Five Moon-Occultable Things!

Hey, everyone! The deliciously named Full Worm Moon, so named because of all the worms that start to crawl through the muddy ground this time of year, will be in your skies this coming Sunday, March 12. With that and all the talk about the moon occulting Aldebaran last weekend, and occulting the sun last week, the moon’s had a busy week of blocking stuff. After all, what’s an eclipse if not an occultation that happens close enough for there to be a shadow?

The moon can occult a bunch of things as it orbits and moves across the sky. The moon’s orbit is inclined by about 5 degrees relative to the plane of Earth’s orbit, which we see as the ecliptic, the sun’s path across the sky. So anything within about 5 degrees above or below the ecliptic can be occulted by the moon at one time or another.

Here’s five things other than Aldebaran, the sun, and our solar system’s planets that can be occulted by the moon:

  1. Antares: The brightest star in the constellation Scorpius.
  2. The Pleiades: Messier 45, the spectacular naked-eye open star cluster in Taurus.
  3. Spica: The brightest star in the constellation Virgo.
  4. Regulus: The brightest star in the constellation Leo.
  5. Zubenelgenubi: The flamboyantly named brightest star in the constellation Libra.
Things that can be occulted by the moon (from Stellarium)
Things that can be occulted by the moon (from Stellarium)

Have a great weekend, everyone, and clear skies!


6 thoughts on “Five Moon-Occultable Things!

  1. More goodies for me to mention in my evening sky shows! Can i ask you a question? I just learned how to identify the Winter Triangle with our planetarium, I can’t actually pull up the lines of it, just identify its stars, because it’s not a true constellation (therefore not in my dropdown list). Am I right by saying the Winter Triangle is an asterism?

    Liked by 1 person

    1. Right! Exactly. There are 88 constellations that are formally recognized by astronomers. Asterisms, on the other hand, are not formally recognized groups of stars in any number of constellations. The Winter Triangle (what’s that, Betelgeuse, Procyon and Sirius, right?) is one of those asterisms. Asterisms can be kind of confusing because, for instance, what we see as Orion is actually the asterism, the group of stars, in Orion. The constellation Orion is much bigger. Constellations have defined borders are adjacent to one another, and, together, take up the whole sky, like states or countries are to continents. The Winter Triangle and Winter Circle are well-known but not formally recognized groups. Like you say, asterisms!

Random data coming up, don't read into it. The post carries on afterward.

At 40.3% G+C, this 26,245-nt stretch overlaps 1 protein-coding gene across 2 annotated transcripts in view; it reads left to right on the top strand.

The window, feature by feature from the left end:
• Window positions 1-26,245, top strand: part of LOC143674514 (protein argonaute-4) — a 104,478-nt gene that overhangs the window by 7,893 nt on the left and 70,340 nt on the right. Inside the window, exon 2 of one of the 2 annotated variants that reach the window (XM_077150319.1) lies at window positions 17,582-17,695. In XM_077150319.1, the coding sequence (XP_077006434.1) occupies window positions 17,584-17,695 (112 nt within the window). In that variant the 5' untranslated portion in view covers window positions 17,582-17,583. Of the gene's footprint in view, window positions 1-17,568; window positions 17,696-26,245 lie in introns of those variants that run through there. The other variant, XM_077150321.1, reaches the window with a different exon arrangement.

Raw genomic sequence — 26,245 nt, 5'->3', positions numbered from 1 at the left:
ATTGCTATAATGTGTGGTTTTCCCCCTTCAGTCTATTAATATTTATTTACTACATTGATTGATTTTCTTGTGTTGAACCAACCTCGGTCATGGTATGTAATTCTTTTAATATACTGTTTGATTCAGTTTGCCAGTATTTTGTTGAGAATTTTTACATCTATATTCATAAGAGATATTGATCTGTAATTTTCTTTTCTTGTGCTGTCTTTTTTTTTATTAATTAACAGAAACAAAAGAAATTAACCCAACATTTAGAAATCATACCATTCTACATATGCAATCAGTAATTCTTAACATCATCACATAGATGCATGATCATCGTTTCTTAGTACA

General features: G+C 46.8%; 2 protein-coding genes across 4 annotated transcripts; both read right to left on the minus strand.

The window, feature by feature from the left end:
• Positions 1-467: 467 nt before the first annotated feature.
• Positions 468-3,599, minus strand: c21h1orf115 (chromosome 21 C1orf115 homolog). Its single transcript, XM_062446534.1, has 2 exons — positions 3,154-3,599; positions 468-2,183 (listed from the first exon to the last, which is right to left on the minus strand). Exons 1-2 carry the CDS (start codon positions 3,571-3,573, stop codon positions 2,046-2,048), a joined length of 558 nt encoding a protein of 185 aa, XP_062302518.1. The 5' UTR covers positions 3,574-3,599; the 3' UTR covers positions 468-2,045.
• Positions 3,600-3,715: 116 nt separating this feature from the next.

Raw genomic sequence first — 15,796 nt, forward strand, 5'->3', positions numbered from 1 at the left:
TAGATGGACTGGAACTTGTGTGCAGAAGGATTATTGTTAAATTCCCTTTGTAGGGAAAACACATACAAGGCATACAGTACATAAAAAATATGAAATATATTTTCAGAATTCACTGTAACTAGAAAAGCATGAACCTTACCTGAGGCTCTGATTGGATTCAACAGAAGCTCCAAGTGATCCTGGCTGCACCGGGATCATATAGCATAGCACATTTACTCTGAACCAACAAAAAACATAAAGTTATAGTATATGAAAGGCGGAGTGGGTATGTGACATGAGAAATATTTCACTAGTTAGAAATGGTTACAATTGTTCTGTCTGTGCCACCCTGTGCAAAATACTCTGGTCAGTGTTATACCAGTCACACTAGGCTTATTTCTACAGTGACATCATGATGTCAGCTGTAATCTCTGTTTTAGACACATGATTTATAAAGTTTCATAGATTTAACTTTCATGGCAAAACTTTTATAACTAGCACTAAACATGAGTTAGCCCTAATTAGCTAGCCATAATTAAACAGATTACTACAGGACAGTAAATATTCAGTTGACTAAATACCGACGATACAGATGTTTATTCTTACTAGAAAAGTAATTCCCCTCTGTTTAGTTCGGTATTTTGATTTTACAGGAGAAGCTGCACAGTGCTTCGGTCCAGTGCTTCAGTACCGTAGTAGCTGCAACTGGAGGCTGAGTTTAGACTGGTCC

Does that help?

      Please, no apologies for asking questions. I’m glad to answer. Good luck with your show!

      Liked by 1 person

      1. Ooo, I meant to say Winter Circle, I highlighted Sirius, Procyon, Pollux, Capella, Aldebaran and Betelgeuse.
        Thanks for answering my question! So helpful!

        Liked by 1 person

  2. I don’t doubt this at all, but my initial reaction was that Antares is too low in the sky and The Pleiades too high for the Moon to pass over them. Yet the Moon seems to flirt with Aldebaran almost every month.


    1. Yeah, I had the same thought at first when I got thinking about this and then doing my research. I remembered the Pleiades is close enough–I remember reading about them being being occulted some years ago. Antares is low around where I live, too, and but it gets much higher in the sky the farther south you go. I agree, though, it seems strange to think of it that way; their height in the sky doesn’t really matter. We’re in the middle of a long run of Aldebaran occultations, so it does happen all the time, at least these days.

      Liked by 1 person

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